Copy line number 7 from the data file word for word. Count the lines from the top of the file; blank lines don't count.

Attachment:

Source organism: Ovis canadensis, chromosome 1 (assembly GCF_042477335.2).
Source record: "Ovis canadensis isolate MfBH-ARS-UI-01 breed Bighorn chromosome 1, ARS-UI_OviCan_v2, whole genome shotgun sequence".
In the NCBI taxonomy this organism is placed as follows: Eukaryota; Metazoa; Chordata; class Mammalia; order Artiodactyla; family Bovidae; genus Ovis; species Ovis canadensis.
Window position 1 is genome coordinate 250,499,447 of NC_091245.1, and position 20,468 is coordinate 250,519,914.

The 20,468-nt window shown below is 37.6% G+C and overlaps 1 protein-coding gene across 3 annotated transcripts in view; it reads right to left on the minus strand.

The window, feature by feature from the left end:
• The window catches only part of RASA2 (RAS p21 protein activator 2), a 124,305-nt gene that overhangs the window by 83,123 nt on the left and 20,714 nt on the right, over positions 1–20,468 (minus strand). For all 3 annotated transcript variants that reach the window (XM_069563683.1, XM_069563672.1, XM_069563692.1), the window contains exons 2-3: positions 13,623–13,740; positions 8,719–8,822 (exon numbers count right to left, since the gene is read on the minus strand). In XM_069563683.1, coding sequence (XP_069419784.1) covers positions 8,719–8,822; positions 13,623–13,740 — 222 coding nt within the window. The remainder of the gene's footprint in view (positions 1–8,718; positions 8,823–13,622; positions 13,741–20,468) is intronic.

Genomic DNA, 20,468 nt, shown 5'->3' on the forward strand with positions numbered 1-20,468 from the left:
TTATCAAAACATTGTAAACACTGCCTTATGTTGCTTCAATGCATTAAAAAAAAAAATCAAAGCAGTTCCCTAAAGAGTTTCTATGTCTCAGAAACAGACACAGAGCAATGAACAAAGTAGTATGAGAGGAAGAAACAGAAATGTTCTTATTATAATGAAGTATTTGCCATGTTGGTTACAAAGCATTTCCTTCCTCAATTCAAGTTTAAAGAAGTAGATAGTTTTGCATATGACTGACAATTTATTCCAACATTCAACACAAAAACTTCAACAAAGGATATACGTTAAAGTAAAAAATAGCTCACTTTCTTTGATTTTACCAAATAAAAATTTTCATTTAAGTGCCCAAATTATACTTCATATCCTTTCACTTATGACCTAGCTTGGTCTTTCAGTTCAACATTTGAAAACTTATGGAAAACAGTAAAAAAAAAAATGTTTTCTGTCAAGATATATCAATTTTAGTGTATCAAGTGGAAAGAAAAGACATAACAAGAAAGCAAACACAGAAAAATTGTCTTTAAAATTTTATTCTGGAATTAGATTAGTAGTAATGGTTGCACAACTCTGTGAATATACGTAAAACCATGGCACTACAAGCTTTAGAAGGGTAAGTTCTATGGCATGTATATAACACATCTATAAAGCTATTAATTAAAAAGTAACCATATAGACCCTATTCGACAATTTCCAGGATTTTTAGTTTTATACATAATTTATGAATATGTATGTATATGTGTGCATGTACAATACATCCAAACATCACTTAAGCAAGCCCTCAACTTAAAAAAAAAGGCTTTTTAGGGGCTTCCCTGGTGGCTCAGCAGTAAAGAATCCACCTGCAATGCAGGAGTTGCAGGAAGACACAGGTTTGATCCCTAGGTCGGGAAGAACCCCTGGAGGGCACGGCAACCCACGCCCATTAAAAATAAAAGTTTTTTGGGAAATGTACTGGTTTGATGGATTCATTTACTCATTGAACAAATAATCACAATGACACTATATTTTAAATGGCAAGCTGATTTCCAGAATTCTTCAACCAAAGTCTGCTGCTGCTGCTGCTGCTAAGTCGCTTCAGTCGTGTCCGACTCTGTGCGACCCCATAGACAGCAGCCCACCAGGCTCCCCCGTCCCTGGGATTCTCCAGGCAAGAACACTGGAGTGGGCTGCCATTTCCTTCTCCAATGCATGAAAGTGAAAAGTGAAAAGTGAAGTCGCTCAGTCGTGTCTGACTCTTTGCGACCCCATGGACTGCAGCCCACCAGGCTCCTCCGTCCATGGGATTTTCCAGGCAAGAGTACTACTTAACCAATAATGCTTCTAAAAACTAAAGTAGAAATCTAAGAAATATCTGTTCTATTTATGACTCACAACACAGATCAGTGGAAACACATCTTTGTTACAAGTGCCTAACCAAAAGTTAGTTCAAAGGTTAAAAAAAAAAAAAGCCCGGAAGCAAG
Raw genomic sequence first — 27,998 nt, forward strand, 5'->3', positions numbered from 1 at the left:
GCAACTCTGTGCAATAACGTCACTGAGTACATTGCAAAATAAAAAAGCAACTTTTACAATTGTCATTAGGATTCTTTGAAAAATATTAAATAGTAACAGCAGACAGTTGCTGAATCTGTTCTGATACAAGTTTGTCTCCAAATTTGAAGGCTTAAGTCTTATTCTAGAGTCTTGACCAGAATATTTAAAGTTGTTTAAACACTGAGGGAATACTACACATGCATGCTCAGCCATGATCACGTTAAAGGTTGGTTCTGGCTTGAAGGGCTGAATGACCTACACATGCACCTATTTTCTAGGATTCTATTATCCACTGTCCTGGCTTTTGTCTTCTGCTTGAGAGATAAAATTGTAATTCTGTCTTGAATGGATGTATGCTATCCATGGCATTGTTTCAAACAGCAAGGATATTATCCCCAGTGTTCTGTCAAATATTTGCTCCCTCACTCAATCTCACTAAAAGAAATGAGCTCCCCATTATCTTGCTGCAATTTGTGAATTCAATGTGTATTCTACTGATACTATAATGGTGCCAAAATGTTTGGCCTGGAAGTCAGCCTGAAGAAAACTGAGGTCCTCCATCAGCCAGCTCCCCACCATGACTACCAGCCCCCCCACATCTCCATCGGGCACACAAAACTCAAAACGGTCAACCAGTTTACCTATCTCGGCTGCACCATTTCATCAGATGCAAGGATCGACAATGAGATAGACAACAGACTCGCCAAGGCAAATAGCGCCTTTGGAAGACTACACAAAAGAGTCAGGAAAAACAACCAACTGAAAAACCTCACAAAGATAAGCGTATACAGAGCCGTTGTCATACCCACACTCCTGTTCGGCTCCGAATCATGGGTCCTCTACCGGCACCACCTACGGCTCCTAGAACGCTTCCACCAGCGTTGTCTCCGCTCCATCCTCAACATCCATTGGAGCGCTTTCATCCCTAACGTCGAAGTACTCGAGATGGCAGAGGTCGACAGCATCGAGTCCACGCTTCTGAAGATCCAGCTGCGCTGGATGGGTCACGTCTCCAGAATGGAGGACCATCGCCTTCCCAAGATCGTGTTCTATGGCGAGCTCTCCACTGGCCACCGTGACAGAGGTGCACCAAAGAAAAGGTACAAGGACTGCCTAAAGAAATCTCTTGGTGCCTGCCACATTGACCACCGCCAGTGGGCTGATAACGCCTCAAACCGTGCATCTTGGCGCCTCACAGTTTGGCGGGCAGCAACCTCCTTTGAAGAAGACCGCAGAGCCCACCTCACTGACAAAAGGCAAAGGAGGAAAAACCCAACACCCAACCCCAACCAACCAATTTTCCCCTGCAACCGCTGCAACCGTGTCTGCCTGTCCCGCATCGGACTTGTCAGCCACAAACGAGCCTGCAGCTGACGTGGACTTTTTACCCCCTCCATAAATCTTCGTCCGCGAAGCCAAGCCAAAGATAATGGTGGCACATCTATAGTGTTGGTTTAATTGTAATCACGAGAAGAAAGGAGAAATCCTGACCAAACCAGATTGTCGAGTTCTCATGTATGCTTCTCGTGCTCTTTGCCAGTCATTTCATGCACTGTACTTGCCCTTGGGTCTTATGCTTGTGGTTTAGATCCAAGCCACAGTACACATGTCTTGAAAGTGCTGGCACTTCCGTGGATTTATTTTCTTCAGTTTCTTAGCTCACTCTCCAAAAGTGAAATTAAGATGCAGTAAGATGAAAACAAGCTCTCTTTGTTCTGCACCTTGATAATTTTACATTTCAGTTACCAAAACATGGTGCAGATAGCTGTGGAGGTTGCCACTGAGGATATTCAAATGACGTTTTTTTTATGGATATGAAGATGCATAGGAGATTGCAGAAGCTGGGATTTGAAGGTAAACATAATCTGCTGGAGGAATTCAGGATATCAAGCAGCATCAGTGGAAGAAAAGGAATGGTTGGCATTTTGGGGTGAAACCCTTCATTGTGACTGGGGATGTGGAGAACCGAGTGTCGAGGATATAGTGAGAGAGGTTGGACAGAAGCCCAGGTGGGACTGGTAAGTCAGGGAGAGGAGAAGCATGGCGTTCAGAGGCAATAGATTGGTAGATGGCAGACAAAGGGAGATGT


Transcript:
• The window catches only part of RASA2 (RAS p21 protein activator 2), a 124,305-nt gene that overhangs the window by 83,123 nt on the left and 20,714 nt on the right, over positions 1–20,468 (minus strand). For all 3 annotated transcript variants that reach the window (XM_069563683.1, XM_069563672.1, XM_069563692.1), the window contains exons 2-3: positions 13,623–13,740; positions 8,719–8,822 (exon numbers count right to left, since the gene is read on the minus strand). In XM_069563683.1, coding sequence (XP_069419784.1) covers positions 8,719–8,822; positions 13,623–13,740 — 222 coding nt within the window. The remainder of the gene's footprint in view (positions 1–8,718; positions 8,823–13,622; positions 13,741–20,468) is intronic.